# Shape-Invariant Potentials in N=2 SUSY QM

1. Apr 15, 2007

### Tom Mattson

Staff Emeritus
Hi folks,

A while ago I started a thread on N=2 SUSY QM, but unfortunately (fortunately?) the progress in my research is outpacing the progress in that discussion. :tongue2: So I'm leaving that one on the back burner to skip ahead to shape-invariant potentials. I'm working from Chapter 5 of "Supersymmetric Methods in Quantum and Statistical Physics", by G. Junker (Springer, 1996) as well as the paper An Algebraic Approach to Shape Invariance, by A. B. Balantekin. The link is to the arXiv article, but it was also published in Phys. Rev. A.

Here's the lowdown.

The N=2 SUSY Hamiltonian is given by

$$H=\left( \frac{p^2}{2m} + \Phi ^2(x) \right) \otimes 1 + \frac{\hbar}{\sqrt{2m}}\Phi^{\prime}(x)\otimes\sigma_3$$.

This Hamiltonian can be written in matrix form as follows.

$$H = \left[\begin{array}{cc}H_+ & 0\\0 & H_-\end{array}\right]$$,

where $H_{\pm}=\frac{p^2}{2m}+\Phi^2(x)\pm\frac{\hbar}{\sqrt{2m}}\Phi^{\prime}(x)$ are the so-called partner Hamiltonians. We further define the partner potentials $V_{\pm}$ as follows.

$$V_{\pm}=\Phi^2(x)\pm\frac{\hbar}{\sqrt{2m}}$$.

Now we get to the shape-invariance part.

First, we introduce a set of parameters, denoted by the collective index $a_1$, and a map $F: a_1 \mapsto a_2 = F(a_1)$. This set of parameters can include anything (strength, difuseness, etc) that doesn't depend on $x$.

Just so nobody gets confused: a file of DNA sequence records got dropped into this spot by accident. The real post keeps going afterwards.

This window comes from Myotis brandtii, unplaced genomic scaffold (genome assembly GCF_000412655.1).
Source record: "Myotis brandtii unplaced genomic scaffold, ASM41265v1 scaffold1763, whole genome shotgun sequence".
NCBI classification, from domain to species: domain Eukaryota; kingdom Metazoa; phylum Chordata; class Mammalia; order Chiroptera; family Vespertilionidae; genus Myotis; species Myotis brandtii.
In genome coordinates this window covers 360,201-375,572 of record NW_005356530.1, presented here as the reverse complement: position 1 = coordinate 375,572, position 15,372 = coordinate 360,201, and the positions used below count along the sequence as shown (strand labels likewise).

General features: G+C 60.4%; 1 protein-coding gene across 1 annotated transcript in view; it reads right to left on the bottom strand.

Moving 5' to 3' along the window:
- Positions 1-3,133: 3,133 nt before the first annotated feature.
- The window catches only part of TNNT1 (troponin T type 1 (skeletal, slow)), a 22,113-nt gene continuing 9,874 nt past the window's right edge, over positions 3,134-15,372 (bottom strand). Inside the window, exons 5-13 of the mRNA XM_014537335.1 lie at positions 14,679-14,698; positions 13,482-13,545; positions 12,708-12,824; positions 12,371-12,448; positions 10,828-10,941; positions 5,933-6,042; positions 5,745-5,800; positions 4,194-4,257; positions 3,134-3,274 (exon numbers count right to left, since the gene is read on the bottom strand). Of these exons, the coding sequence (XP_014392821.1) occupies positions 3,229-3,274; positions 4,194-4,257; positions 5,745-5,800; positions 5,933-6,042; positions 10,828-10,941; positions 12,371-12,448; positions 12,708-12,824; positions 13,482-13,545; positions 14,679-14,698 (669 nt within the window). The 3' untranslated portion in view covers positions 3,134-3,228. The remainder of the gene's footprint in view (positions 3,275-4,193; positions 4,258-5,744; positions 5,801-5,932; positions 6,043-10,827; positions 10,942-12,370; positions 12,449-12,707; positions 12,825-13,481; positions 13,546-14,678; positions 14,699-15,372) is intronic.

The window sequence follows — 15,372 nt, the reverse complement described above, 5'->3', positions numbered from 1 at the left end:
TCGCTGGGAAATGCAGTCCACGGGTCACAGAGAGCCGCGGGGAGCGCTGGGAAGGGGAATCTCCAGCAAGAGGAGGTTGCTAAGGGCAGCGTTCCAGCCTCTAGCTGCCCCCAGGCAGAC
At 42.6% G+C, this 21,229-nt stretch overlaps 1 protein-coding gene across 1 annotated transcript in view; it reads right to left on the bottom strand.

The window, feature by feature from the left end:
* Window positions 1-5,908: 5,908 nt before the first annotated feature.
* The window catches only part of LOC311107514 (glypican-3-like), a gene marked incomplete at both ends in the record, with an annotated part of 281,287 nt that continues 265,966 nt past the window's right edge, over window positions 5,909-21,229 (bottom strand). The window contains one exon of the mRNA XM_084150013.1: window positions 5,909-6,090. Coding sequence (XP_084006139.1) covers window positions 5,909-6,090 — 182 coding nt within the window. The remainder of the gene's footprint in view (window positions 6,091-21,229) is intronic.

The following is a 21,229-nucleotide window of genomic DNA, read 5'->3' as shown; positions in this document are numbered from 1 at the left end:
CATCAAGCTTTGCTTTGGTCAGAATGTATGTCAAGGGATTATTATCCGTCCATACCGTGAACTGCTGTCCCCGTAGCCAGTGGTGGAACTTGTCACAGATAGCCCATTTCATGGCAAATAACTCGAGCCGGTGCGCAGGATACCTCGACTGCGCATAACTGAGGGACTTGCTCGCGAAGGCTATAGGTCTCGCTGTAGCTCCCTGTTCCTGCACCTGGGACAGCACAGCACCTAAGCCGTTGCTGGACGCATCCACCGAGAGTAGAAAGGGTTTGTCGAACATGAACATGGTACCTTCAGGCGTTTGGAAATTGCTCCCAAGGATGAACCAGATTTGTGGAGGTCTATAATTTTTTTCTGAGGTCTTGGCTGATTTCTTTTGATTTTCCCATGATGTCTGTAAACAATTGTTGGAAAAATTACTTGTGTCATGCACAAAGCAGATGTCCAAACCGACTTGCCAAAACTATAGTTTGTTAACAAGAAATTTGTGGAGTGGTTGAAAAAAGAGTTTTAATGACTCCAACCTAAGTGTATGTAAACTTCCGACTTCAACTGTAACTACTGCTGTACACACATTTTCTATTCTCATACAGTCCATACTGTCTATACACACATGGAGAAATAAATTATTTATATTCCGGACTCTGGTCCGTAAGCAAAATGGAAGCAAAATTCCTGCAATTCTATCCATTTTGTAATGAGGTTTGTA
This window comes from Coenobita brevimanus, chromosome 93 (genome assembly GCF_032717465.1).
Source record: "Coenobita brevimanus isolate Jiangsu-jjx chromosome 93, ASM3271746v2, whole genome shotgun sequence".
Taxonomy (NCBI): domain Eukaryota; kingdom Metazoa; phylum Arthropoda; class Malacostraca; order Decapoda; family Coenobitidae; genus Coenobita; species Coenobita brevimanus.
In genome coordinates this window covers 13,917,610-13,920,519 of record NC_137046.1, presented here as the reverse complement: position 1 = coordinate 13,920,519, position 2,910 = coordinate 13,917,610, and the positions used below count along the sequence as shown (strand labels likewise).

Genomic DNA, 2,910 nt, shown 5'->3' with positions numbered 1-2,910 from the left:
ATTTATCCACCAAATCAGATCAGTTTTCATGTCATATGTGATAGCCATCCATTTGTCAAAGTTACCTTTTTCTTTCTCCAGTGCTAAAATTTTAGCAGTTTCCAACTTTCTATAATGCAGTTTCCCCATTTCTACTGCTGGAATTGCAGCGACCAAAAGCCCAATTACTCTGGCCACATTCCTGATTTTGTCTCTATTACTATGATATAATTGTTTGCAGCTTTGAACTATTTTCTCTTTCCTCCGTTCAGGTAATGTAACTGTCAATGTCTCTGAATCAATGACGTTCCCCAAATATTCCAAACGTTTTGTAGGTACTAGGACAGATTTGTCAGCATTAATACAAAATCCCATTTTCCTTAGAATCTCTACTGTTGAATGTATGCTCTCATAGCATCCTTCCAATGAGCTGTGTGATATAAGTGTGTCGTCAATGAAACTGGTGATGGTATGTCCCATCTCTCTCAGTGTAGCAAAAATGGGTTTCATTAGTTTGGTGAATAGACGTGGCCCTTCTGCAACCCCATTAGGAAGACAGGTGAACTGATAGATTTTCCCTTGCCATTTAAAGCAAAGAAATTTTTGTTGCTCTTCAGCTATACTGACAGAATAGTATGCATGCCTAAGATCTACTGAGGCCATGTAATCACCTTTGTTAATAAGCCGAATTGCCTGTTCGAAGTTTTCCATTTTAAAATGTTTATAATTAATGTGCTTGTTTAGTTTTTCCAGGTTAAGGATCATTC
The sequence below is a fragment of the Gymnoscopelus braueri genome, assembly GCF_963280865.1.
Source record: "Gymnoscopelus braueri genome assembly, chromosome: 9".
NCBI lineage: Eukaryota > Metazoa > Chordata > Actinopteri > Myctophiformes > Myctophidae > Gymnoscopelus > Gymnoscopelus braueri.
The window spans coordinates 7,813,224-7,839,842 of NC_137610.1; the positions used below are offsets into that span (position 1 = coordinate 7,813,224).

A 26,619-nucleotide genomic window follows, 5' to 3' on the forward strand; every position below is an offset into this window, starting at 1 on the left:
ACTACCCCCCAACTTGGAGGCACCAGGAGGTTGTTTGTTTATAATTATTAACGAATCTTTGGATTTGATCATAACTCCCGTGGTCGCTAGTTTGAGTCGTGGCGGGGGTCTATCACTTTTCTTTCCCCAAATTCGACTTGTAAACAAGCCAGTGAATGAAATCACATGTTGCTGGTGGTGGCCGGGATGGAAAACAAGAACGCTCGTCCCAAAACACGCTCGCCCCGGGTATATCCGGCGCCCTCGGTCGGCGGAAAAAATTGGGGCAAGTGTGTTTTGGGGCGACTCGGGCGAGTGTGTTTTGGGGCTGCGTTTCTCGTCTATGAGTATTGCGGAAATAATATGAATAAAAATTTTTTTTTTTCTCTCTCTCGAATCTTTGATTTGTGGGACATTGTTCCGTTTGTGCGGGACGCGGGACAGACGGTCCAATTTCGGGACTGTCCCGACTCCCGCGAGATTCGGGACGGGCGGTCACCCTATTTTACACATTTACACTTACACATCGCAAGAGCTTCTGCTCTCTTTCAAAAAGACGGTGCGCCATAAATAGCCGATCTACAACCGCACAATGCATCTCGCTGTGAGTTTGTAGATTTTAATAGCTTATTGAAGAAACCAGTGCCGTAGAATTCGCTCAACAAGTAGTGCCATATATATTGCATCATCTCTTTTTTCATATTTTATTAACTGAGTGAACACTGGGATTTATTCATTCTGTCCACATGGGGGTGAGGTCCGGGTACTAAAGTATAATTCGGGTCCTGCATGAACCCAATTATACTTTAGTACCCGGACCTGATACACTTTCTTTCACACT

Definition
The partner potentials $V_{\pm}(a_1,x)$ are called shape-invariant if they are related by

$$V_+(a_1,x)=V_-(a_2,x)+R(a_1)$$,

where $R(a_1)$ is a remainder that does not depend on $x$.

If you're still with me after all that, then here's my first question. How is one supposed to know how to introduce the parameters $a_1$ into the partner potentials? For example, on page 60 of Junker's book he gives the following example.

$$\Phi(a_1,x)=\frac{\hbar}{\sqrt{2m}}a_1\tanh(x)$$

It turns out that the partner potentials corresponding to this SUSY potential are shape-invariant (I will show this if anyone expresses interest). But why put the $a_1$ in that spot and not, say, in the exponent of the tanh function? Of course the obvious answer would be, "because if you do that then you won't get shape-invariant partner potentials". But how would one know that to begin with? In other words, how can one construct shape-invariant potentials?